There are over 5 million people on  And when Amazon discovered they had a huge community, even of people who got addicted to just browsing reviews, they decided to expand.  There are now several forums, and every product has its own forum as well.  And, to top it all off, every single review now has a comment system.  What could be better, right?  Well, the fact that the internet is not always the best place for discussion.  And no place shows that better than some of the Amazon discussion boards.  Just about any discussion can devolve into a bunch of squawking birds.  As a guy who typically reviews video games, I often browse the video game forums.  Some of the discussions are enough to make you claw your eyes out.  Almost every discussion devolves into which system is better, or why one system sucks.  I've never seen a discussion under video games where they didn't devolve into six year olds.  And video games is just the tip of the iceberg.  Wait until you discuss politics!  Now talking politics online just sucks on general principle.  It's why I don't do it very much.  But on Amazon you get the feeling World War III could start any minute (and how bad would it be to see World War III start because of some stupid discussion on Amazon that got off topic anyway?).  You want one of the worst of the worst?  Go to the discussion boards on those Twilight books.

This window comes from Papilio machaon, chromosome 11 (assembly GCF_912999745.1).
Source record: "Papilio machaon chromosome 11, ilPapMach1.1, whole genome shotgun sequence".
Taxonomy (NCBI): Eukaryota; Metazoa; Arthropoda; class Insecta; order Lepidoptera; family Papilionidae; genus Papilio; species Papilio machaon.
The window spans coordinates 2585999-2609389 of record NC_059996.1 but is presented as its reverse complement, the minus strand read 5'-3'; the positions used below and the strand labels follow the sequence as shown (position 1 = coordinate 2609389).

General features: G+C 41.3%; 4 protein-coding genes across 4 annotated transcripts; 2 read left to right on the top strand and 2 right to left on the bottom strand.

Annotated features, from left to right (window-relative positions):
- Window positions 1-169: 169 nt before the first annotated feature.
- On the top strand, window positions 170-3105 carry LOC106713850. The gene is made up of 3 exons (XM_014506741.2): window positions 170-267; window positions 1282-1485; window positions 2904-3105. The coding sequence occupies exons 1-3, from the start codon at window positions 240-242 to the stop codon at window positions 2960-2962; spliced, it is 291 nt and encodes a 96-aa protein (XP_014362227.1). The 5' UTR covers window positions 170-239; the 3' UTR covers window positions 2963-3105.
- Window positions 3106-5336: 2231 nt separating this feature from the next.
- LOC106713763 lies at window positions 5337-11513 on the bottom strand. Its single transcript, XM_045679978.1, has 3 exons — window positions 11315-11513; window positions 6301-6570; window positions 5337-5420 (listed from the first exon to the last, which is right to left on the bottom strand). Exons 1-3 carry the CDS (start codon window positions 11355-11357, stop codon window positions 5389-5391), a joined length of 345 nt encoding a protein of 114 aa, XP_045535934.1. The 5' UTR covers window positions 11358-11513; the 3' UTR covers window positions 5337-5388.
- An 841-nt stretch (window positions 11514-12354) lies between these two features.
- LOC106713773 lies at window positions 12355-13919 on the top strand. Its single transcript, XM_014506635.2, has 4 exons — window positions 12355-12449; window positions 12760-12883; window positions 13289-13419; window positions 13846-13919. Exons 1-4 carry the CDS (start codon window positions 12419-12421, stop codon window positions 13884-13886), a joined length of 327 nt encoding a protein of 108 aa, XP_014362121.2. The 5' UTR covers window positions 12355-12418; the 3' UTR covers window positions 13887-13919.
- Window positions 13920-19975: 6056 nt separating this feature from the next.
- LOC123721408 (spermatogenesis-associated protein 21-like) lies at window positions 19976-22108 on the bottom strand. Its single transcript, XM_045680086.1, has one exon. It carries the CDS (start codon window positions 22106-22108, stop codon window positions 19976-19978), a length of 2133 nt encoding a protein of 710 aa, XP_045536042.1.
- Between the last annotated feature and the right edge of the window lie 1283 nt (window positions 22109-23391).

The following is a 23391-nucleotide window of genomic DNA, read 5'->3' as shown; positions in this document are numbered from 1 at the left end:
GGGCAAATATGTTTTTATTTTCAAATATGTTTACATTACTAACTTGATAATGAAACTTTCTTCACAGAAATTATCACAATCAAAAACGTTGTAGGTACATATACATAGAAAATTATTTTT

The community on is a headache.  There are very few who can be civil human beings.  One is able to vote on discussions.  Each time someone posts you can vote whether or not it adds to the discussion.  Even this has it's setbacks, which is the same as the reviews.  People often vote based on whether or not they agree with you.  Get enough "NO" votes on adding to the discussion and your post gets hidden.  You can click to show, at least.  It's not so much that your post gets hidden, as it is that a lot of people have their post hidden because a lot of people didn't agree with it.  Most times, however, you might agree, perhaps that post shouldn't have been shown, but it can feel like you're being provoked to look at what was posted.